Welcome to the March 2019 Issue of  Professor Owl’s Book Corner Newsletter where in addition to supporting those with special needs and learning challenges, we are also committed to being more focused on YA/New Adult reading and literacy.  We will be featuring tips from a certified literacy tutor to help make your reading experience the best it can be.

We will also be encouraging young writers and artists with tips, writing exercises and will still be updating our Community News Boards with the latest news from Variety Village and The March of Dimes.

With March break upon us Professor Owl’s Book Corner hopes you enjoy this month’s parental edition! Please feel free to give us your feedback on our new issue, also send us any ideas you may have to help Professor Owl’s Book Corner be all that it can be.  We look forward to hearing from you and to bring you a new, more interesting newsletter.

Creativity for Children 

March Break Boredom?  Try these ideas! Journaling



It’s March break again, the time of year that strikes fear into the hearts of many parents.  What can you do to occupy and inspire your child during the week? 

  Are you going on a long drive or flight and are worried about how to keep your child occupied other than movies and gadgets?  Create an age-appropriate travel kit for your child.  Pack an inexpensive tote with journals, markers, coloured pencils, stickers, glue sticks, watercolours and drawing tablets.  Along the way encourage your child to keep a travel journal. At every stop have them pick up inexpensive postcards and incorporate them into their journal, writing about each stop.  This will not only keep your child occupied but also enable them to have a lasting memory of their travels.    

 Not traveling? No Problem!  If feasible, plan day trips to museums, theatres and your local zoo.  Have your child pick up postcards, ticket stubs and programs to add to their travel journal.  Is your child a budding artist? Have them take a sketchbook along as well.  Want to get out of the house?  Create an “around town” scavenger hunt.  By using a relatively inexpensive disposable camera give your child a list of items to photograph right in your own backyard.  Make it a “Signs of Spring” list i.e. bird, flower bud, chipmunk, etc. Another option does your child love cars?  Take them to a car show or around the neighbourhood looking for different cars, for example, the oldest car, the biggest car, a red car, etc.  Once all of the pictures have been taken have them developed and have fun with your child creating a special collage.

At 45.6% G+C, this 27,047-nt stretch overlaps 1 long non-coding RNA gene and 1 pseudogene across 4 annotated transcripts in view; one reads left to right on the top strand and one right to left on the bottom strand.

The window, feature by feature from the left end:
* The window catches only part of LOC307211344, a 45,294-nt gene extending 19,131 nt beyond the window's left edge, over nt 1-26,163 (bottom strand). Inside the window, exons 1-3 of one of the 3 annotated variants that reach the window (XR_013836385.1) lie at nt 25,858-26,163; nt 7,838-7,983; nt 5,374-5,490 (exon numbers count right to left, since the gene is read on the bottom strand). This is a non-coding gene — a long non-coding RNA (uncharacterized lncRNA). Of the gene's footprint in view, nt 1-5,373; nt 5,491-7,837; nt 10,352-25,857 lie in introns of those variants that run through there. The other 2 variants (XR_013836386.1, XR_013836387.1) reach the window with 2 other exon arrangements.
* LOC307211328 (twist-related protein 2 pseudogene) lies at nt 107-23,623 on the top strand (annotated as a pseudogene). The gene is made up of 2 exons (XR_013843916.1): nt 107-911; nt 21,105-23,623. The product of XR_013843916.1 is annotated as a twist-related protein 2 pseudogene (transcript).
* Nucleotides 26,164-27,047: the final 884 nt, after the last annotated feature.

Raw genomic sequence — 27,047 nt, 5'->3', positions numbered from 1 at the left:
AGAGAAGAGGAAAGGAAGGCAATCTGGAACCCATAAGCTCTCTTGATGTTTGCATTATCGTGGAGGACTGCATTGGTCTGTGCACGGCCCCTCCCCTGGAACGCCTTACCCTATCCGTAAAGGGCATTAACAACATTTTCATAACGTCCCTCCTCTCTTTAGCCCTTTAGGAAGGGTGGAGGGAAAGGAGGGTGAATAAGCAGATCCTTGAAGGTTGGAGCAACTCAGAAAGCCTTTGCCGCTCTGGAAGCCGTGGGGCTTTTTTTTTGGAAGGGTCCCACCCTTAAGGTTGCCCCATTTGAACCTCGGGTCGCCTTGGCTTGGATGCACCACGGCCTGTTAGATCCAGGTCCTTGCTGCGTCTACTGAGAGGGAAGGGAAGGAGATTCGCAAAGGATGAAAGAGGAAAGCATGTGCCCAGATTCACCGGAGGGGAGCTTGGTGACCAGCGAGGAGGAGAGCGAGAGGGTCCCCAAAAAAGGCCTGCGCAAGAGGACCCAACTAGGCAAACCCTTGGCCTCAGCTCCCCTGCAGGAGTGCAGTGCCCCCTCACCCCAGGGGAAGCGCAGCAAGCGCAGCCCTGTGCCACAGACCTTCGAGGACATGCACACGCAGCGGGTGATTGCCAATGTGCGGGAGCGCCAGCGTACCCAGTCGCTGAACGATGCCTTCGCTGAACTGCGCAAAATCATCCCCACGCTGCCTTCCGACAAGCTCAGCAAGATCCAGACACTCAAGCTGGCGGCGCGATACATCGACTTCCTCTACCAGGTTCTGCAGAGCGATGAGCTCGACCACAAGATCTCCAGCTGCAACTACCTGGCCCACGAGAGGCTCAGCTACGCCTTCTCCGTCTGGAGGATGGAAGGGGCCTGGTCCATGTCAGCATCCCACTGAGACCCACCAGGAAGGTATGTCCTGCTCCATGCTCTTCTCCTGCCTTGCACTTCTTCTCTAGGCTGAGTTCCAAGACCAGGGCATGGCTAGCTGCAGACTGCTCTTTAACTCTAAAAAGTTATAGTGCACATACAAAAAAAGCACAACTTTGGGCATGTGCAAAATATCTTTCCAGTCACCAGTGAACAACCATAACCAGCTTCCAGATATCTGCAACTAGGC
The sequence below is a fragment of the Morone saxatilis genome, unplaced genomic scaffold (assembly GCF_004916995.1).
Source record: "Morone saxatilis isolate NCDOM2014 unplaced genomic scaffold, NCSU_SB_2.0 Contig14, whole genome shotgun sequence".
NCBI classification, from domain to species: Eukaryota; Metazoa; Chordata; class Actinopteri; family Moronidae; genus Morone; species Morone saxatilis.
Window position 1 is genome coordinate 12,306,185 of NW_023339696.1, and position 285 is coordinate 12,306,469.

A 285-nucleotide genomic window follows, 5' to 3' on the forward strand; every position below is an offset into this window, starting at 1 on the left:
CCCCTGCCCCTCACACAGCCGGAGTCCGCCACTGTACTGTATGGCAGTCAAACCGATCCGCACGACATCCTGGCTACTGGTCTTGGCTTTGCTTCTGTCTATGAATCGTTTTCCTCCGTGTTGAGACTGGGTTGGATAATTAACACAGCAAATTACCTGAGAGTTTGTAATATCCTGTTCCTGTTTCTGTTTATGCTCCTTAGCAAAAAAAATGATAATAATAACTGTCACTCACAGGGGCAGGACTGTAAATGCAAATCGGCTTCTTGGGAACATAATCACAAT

Local craft stores, libraries, and community centers may offer classes on everything from pottery to bead making helping your child to create a lasting treasure.  For inexpensive creative ideas often you don’t have to look any further than your local dollar or craft store. 

 Not only do creative pursuits help pass the time they also give your child tools to live a creative life.  Creating helps give your child a sense of accomplishment and boosts their self-confidence.  Learning how to tap into their creativity helps them find solutions to problems by teaching them how to think “outside the box”.  Another benefit of being creative is that your child also learns how to express themselves, learn new skills and discover their unique attributes.  

“Creativity is really the structuring of magic.” ~ Ann Kent Rush 

 Creative challenge for March Break:  Choose at least three creative activities to enjoy with your child this week. 

 This week’s affirmation:  I teach my child to discover their creative potential. 


In this video, the teacher leads her students through activities that begin with a previous homework assignment and lead up to reading an authentic science article. The teacher uses a series of scaffolded steps to develop students’ critical thinking and to prepare them to understand and discuss the technical article they read together in class. At the end of the class, the teacher explains her rationale for how she structured the lesson and reflects on what went well and what she changed or adapted as the lesson progressed